HBO Max’s “Bama Rush” investigates Alabama sorority culture

Bama Rush brings viewers into the life of a real Alabama student going through rush.

Photo obtained from IMDb

“Bama Rush” brings viewers into the life of a real Alabama student going through rush.

On May 23, HBO Max released the documentary “Bama Rush” which gained tremendous internet popularity over its deep dive into The University of Alabama’s greek life. 

The documentary opens with a series of TikTok clips featuring the online craze surrounding Alabama rush, highlighting the different types of videos that went viral surrounding the recruitment process.With dramatic music, the videos focused on both the bright side, and the toxic side of Greek life. Viewers are introduced to a series of girls who become the main subjects of the documentary: Isabelle Eacrett, Hailey Holliday, Makalya Miller and Shelby Rose. Each girl’s rushing journey at The University of Alabama is tracked throughout the documentary, as well as how they dealt with the intense Greek culture. 

The rushing process was explained simply, broken into four rounds, each round consisting of an evaluation of the prospective member, and the prospective sororities. Rounds became increasingly competitive as space in pledge classes dwindled. The documentary shares that the largest and most influential parts of these evaluations are first one’s appearance, and then their performance in small talk between pledge members. Before the girls even step foot in the houses, most sorority members have done deep dives into prospective girls’ social media accounts and resumes, making preconceived assumptions about the new girls. In order to live up to these high standards, many of the girls use rush coaches, who are employed to help  prospective members prepare for the rushing process. While this entire operation seems innocent, the documentary highlights how rush reinforces negative stereotypes surrounding one’s appearance, and compares this notion with director, Rachel Fleit, who suffers with alopecia.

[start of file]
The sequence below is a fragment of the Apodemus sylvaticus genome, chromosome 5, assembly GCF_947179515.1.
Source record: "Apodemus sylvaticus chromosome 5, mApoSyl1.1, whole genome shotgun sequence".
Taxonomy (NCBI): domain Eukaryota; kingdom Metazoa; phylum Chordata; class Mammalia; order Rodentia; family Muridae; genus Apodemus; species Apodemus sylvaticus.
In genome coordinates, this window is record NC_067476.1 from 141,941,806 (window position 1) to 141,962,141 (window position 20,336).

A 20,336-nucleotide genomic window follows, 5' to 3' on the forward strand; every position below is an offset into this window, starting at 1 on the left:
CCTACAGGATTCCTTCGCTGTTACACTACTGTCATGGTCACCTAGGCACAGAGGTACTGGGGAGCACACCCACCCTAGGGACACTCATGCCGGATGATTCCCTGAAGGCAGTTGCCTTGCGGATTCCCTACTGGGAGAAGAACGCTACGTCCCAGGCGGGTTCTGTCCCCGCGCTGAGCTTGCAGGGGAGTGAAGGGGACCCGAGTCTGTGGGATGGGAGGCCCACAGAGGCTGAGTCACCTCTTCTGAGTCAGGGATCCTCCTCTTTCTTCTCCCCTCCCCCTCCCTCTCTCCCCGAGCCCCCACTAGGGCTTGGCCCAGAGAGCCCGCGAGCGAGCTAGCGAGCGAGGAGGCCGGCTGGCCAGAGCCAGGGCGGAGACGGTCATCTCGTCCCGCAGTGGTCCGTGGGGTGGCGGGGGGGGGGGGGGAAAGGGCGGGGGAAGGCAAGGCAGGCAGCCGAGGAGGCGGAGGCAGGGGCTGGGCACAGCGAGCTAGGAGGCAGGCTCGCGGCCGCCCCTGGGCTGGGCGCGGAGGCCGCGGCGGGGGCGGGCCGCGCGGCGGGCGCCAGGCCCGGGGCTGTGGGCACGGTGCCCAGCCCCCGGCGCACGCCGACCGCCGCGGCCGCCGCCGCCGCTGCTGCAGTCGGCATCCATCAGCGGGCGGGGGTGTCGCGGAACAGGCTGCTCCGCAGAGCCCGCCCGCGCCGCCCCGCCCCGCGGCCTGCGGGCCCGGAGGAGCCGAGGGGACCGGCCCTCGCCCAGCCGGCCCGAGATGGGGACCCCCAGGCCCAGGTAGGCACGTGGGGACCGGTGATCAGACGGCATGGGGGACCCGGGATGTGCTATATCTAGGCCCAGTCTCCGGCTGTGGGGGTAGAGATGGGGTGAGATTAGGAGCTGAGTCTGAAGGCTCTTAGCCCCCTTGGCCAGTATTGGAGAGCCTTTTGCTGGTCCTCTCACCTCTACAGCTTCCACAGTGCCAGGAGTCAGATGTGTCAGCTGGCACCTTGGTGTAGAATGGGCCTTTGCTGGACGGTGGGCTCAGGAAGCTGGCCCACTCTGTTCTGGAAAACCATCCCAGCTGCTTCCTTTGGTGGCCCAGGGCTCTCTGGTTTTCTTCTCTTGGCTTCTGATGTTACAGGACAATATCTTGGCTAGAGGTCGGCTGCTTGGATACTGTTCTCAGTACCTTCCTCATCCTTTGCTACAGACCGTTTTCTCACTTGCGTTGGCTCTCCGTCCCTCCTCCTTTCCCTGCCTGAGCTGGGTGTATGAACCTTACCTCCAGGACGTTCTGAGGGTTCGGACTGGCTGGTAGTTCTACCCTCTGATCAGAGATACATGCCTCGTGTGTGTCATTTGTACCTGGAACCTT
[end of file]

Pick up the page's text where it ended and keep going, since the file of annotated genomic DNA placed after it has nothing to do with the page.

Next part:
Viewers are also shown the corruption within Greek life, as the secret society, The Machine, is revealed. The Machine is a secret group in Alabama led by various representatives from each sorority and fraternity, dating back to the early 1900’s, known to rig elections and hate crime people of color. When various sorority members and students were asked about The Machine, many denied any knowledge of it, or refused to answer any related questions. To give viewers an outside look at The Machine, Rachel Fleit brought in journalist John Archibald, who disclosed that The Machine runs by the motto “little is known, and what is known is kept secret,” all of which left outsiders in the dark.

Amidst these investigations, when bama rush started for last years’ season, rumors across the internet leaked the filming of this documentary, and the stakes for recruitment became higher. Prospective members began to get blacklisted from sororities if it was suspected that they were filming for the documentary, and it was alleged that HBO was using microphones in bracelets to get inside information. While Rachel Fleit, and HBO have denied these allegations, and no filming inside the houses or during recruitment was featured in the documentary, this rumor had caused some of the girls to discontinue their filming with the show. 

As the documentary wrapped up, viewers saw the long awaited bid day, where all prospective members are invited to join one sorority which, in theory, was picked by both the girl and the house. Because of the turmoil that was involved in filming, only one girl, Isabelle Eacrett, was shown on bid day, receiving a bid from her top sorority.